Dr. Hugh Ross discusses Origin of Life theories with World Magazine
Secular scientists have differing viewpoints on what kick-started life on Earth. The first serious theory, put forth in the 1920s, proposed that a “primordial soup” of chemicals needed for life spontaneously assembled into simple living cells.
While no one has pinpointed the exact combination of chemicals that make up this primordial soup, researchers at Rutgers University and the City College of New York think they’ve identified one of the key components. In a paper published March 10 in Science Advances, they describe a chemical nicknamed “nickelback.” Using computer models and lab experiments, they constructed the chemical and tested its interactions with other substances. What they observed led them to conclude that the compound likely played a role in triggering the development of living cells.
But intelligent design experts disagree. Exposing false assumptions made in the paper, they argue that so-called origin of life theories lack sufficient evidence.
Nickelback is a small peptide composed of 13 amino acids bound to two nickel ions. Peptides are the building blocks of proteins, which play a key role in the metabolic pathways needed to sustain life.
In designing nickelback, the researchers estimated that life originated on Earth 3.5 billion–3.8 billion years ago. Working under this assumption, the scientists reasoned that modern proteins are too complex to have existed billions of years ago. To discover these proteins’ primordial precursors, researchers reduced modern proteins known to be associated with metabolic processes to their most basic structures.
The scientists believe that Earth’s early oceans contained large amounts of nickel, which gives credence to the idea that nickel ions spontaneously bound to an existing peptide. They saw that once nickelback formed, the nickel ions could catalyze a reaction that produced hydrogen gas. Hydrogen gas can serve as an energy source to power cells’ metabolic processes.
“This work shows that not only are simple protein metabolic enzymes possible, but that they are very stable and very active—making them a plausible starting point for life,” Vikas Nanda, lead author of the paper and professor at Rutgers University, in a statement.
Brian Miller, research coordinator for the Center for Science and Culture at the Discovery Institute, explained how difficult it is for nickelback to form outside of a controlled laboratory. Nickelback contains five different amino acids. Chemical reactions that produce amino acids also generate, in higher proportions, an array of other molecules. The amino acids are more likely to chemically interact with these other molecules than with each other, making the generation of nickelback highly unlikely.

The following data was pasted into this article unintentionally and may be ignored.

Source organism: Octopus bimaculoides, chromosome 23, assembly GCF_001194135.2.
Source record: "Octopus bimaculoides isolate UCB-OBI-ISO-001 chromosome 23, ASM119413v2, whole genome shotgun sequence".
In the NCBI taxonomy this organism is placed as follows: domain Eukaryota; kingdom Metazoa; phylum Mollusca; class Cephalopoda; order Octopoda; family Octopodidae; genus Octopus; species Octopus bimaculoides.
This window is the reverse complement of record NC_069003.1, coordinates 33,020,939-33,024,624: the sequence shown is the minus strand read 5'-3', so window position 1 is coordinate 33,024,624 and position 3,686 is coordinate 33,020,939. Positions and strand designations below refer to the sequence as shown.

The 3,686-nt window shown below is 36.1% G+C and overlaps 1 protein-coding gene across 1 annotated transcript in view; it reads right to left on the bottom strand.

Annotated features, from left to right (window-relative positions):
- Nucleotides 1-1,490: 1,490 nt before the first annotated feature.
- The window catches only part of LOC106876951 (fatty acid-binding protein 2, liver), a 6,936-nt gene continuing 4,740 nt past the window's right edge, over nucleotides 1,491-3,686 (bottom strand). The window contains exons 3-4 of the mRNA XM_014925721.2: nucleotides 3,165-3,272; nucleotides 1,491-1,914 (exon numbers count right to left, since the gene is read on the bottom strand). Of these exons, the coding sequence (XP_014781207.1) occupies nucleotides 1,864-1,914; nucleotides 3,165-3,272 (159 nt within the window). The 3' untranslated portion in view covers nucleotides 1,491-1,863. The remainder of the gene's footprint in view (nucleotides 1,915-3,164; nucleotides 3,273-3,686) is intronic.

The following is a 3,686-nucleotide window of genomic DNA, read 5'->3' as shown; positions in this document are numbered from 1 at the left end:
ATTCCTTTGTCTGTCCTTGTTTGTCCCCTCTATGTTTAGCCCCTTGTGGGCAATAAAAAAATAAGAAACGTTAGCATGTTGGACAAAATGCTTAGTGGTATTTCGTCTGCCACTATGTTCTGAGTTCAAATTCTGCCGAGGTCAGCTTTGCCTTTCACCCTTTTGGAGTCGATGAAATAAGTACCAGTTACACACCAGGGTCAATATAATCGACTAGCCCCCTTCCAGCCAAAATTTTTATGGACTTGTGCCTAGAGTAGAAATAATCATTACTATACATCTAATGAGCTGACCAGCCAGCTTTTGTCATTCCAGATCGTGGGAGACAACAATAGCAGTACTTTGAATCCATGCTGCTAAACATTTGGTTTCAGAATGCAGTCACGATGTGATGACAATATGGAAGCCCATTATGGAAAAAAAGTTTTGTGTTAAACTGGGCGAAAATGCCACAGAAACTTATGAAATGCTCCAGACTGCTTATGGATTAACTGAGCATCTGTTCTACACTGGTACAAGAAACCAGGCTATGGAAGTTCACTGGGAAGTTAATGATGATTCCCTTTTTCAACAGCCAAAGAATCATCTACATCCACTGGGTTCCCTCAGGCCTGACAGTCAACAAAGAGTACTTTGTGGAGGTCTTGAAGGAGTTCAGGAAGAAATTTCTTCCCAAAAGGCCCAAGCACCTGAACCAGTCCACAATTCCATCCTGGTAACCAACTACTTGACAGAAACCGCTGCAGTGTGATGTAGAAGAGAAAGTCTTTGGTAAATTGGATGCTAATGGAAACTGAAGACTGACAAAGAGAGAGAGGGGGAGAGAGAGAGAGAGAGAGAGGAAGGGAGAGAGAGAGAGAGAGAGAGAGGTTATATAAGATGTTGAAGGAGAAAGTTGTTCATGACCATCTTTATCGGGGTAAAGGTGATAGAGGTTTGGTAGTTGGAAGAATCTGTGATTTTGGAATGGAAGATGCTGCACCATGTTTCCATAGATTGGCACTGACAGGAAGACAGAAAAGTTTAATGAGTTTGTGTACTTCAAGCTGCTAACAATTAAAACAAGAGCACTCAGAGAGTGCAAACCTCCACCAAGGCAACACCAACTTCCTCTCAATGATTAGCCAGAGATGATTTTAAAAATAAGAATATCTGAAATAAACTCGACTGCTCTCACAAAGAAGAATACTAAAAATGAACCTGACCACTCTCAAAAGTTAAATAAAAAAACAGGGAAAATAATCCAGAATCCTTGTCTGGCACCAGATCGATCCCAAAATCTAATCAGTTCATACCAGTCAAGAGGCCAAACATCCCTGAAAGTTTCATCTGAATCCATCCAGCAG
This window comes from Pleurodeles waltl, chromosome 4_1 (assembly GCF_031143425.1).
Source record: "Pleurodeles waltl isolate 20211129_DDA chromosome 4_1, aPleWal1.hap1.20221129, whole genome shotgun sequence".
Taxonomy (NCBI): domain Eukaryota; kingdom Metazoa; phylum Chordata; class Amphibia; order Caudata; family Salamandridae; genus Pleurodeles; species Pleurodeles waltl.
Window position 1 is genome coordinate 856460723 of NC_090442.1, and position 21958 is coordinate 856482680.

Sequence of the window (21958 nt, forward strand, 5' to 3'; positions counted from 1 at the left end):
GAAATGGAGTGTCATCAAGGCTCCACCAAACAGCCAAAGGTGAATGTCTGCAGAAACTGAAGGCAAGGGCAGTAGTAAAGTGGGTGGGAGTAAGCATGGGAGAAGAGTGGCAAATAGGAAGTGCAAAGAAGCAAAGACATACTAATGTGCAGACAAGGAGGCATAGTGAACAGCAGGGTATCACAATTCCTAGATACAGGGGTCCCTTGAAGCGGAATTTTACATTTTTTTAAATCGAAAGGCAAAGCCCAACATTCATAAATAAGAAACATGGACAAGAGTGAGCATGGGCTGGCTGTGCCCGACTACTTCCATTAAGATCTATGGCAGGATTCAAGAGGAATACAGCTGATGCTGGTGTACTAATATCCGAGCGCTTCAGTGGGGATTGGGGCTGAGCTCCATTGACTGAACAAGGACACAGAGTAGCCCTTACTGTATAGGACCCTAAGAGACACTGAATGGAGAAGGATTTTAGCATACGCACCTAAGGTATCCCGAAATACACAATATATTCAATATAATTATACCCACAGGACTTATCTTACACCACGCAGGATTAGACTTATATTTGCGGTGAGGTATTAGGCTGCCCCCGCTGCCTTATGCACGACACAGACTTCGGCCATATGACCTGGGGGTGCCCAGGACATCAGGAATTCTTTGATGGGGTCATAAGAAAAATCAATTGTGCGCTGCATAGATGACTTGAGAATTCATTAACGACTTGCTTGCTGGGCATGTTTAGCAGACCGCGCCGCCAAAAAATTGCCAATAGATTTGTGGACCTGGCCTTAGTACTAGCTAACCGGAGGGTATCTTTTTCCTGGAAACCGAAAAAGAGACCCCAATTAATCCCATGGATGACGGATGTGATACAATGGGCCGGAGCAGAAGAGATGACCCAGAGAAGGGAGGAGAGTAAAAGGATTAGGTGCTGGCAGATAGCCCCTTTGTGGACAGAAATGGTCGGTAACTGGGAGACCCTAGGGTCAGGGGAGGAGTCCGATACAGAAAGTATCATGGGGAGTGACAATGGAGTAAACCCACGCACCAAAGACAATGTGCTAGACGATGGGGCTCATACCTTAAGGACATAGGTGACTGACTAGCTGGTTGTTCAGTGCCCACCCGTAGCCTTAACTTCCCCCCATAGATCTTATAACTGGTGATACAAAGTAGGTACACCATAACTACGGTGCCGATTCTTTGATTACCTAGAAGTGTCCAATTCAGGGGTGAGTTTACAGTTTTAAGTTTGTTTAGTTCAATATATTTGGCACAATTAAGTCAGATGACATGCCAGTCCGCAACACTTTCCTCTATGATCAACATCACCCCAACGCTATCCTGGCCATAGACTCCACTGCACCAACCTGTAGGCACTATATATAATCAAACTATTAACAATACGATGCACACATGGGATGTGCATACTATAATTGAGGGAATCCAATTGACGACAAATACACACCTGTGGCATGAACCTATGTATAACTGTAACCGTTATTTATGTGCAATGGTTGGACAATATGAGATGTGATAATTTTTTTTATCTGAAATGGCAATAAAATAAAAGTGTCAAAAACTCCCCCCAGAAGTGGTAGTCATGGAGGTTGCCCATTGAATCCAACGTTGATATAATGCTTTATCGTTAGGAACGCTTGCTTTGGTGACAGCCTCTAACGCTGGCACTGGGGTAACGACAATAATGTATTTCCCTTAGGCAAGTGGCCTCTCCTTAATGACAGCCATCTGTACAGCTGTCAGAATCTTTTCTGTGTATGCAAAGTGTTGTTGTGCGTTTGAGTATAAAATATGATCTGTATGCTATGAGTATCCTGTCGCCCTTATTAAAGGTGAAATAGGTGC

Even if nickelback could be generated, peptides can’t self-replicate. That means they are incapable of evolving into complex proteins in the absence of fully functional cells. All secular origin of life theories eventually run into this dilemma, Miller explained. Until an organism can self-replicate, it’s acted on purely by chemical and physical processes. In most circumstances, these processes break living molecules into simpler molecules. “So [at] any step in the origin of life, you’re having to do the opposite of what natural processes ever do,” said Miller.
Hugh Ross, astrophysicist and founder of the creation apologetics ministry Reasons to Believe, pointed out that a major flaw with origin of life theories is the timing. Ross said the earliest rocks showing signs of life are approximately 3.825 billion years old based on isotope dating. Isotopes are variations of a chemical element that are either lighter or heavier. The decay rate of an unstable isotope to a stable one, which is constant over time, can be used to calculate how old a substance is. Isotope evidence also indicates stable liquid water and stable rocks didn’t exist on Earth until 3.84 billion–3.83 billion years ago. This leaves too little time for chemistry to form life through naturalistic processes.
Ross noted that even some researchers most committed to a naturalistic explanation of life’s origins admit their models don’t work. Ross cited a 2019 Nature Communications commentary by Clemens Richert, a German origin of life researcher. In it, Richert called for scientists to be honest about the high level of human intervention in experiments performed to replicate prebiotic materials. Referring to this human intervention as the “Hand of God” dilemma, Richert admitted that the main agent that sparked life “will remain an enigma to many of us for the foreseeable future.”